The Magic of Basics
Can you help me find a job?
My name isn’t Google, but I get this question about 100 times a week.
Most people pay no attention to career management. I’ve maintained, all through, that finding a job is a full-time job. So is managing your career.
You don’t land a great job by accident. It’s a recipe – there are certain ingredients and they need to go in a certain order, and they need a certain amount of time, in order to develop into an appetizing meal.
In other words, there is a certain structure and architecture to a job search. If you’ve never put any thought into planning your job search, this article is a good starting point.
There are 3 basic tools you need to acquire (in order to be successful at your job search):
1. A Positive Mindset:
Your mindset charts your success. A positive mindset brings positive results. Plus, you need physical energy to sustain a job search – there are times when the search will be extremely demanding, and the results won’t be visible on the horizon – without a positive mindset you’ll be temped to throw in the towel.
A positive mindset comes from practice (training) and the right social circle. Just as you don’t become healthy by eating good food for a day, you don’t become a positive person by thinking positive thoughts for a day. You need sustained practice – you need a daily ritual and you need the company of positive people.
One of the most effective ways to nurture a positive mindset is to count your blessings for 1 minute multiple times during the day – feed your brain with positivity on a daily basis and you’ll turn into a positive person. Gratitude is a subject that has been extensively researched and it has been proven that people who take the time to pause and be grateful…thrive. When you practice Gratitude, it’s pretty much a given that your job search will become easier.
2. A Strong Resume:
A strong resume is fundamental to a successful job search. The resume is your sales letter. It’s the first-step in the process. You may be talented, but what good is your talent if you’re unable to get an interview with the company of your choice.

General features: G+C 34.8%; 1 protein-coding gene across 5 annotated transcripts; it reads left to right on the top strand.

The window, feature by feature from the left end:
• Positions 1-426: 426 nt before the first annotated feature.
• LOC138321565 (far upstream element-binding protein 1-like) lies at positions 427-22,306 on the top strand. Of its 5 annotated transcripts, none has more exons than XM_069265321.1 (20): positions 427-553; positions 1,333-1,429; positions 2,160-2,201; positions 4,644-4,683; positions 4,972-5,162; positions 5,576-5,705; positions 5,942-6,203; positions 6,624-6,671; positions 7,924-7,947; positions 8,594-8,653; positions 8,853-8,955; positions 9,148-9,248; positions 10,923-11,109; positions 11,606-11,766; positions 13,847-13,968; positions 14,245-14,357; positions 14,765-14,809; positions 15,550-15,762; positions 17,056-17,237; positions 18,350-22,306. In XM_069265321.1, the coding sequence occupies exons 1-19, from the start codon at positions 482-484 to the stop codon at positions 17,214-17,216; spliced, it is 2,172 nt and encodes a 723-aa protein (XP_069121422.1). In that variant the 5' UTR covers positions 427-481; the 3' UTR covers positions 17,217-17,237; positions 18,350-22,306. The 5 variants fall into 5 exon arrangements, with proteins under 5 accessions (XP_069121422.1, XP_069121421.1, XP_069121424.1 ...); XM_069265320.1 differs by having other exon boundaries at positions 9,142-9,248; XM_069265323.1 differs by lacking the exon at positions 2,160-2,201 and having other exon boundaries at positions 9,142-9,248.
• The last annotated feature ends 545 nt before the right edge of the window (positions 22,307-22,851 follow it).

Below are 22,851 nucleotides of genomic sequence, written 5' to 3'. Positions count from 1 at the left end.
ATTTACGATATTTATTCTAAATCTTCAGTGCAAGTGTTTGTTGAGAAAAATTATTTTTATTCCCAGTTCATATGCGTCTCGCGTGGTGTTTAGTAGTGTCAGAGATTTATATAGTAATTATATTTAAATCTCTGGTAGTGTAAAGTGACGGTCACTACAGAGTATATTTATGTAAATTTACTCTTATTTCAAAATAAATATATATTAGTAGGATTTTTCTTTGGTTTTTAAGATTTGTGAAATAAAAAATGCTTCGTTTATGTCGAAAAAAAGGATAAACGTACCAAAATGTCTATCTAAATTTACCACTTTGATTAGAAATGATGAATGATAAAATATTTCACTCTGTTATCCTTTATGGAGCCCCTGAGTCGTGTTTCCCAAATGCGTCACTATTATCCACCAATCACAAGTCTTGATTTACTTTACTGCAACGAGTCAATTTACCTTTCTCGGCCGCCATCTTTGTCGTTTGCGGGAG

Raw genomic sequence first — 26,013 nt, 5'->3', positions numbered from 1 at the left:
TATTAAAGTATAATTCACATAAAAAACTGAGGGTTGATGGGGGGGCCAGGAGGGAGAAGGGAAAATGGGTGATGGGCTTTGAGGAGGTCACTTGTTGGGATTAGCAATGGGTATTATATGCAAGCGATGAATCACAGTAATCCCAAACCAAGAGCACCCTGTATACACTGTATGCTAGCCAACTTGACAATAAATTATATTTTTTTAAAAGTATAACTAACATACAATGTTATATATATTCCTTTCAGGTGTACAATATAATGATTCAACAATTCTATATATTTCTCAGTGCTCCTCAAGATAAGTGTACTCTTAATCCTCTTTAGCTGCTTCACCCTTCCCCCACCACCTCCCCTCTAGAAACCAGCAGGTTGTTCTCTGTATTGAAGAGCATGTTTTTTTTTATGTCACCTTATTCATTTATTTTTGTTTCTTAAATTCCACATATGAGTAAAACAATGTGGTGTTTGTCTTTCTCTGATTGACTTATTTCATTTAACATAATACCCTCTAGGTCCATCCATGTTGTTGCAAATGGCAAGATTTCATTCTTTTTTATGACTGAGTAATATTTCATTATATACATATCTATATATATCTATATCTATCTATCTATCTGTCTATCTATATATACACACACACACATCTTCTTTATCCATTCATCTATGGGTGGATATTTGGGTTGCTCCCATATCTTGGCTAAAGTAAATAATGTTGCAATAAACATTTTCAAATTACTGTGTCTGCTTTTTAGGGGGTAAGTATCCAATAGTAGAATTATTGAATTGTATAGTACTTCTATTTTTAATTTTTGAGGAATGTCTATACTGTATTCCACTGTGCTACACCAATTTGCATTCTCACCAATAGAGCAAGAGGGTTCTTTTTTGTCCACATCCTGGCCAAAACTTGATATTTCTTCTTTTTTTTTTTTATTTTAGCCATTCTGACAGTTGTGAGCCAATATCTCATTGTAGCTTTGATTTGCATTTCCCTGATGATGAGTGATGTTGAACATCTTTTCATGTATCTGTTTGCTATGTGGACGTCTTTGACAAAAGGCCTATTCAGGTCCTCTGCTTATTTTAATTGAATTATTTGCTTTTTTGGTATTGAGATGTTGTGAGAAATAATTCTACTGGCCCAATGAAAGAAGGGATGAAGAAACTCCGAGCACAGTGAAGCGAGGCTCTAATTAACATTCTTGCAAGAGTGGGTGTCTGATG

Your resume needs to demonstrate value. Put some thought into the expectations of the company – what are they really looking for? Very often, the answer is in the job description. A good job description highlights the technical / functional aspects, and the behavioural demands of the job. In many ways, your resume should mirror the job description. It amuses me (and sometimes irks me) when people send the same resume for 3 different opportunities. And then they wonder why no one calls them back.
3. Your System:
I’ve said this before, and I’ll say it again – your job search is a job in itself. It demands your attention because a job search is demanding.
Treating your job search shabbily, such as by working on it occasionally, will lead to abysmal results. For good results, you need to commit at least 15 minutes a day on a regular basis.
A system ensures that you have a clear plan of action. Every day, for 15 minutes, you move your job search forward by an inch. And inch by inch, it’s a cinch. Over time, two amazing things happen: 1. You find your dream job, and 2. You build a habit that stays with you for a lifetime.
Once you’re able to devote just 15 minutes a day to improving your career, you’ll never run out of good opportunities.
Take a minute to answer these questions:
- Do you have a positive mind-set? Do you practice Gratitude? If not, what’s stopping you? Companies are attracted to people who are generally positive and upbeat about life — your positive attitude , or the lack of it, is evident over the phone and in personal interviews.
- Do you have a strong resume that can get you a foot in the door? If not, what can you do today to build a strong resume that reflects your value and speaks the language of the resume reader?
- Is there a system, a method to your job search? Or are you simply sending your resume to 100 recruiters hoping for a response?
In most cases, these 3 basic elements are all you need to find a great job. The magic, after all, is in the basics.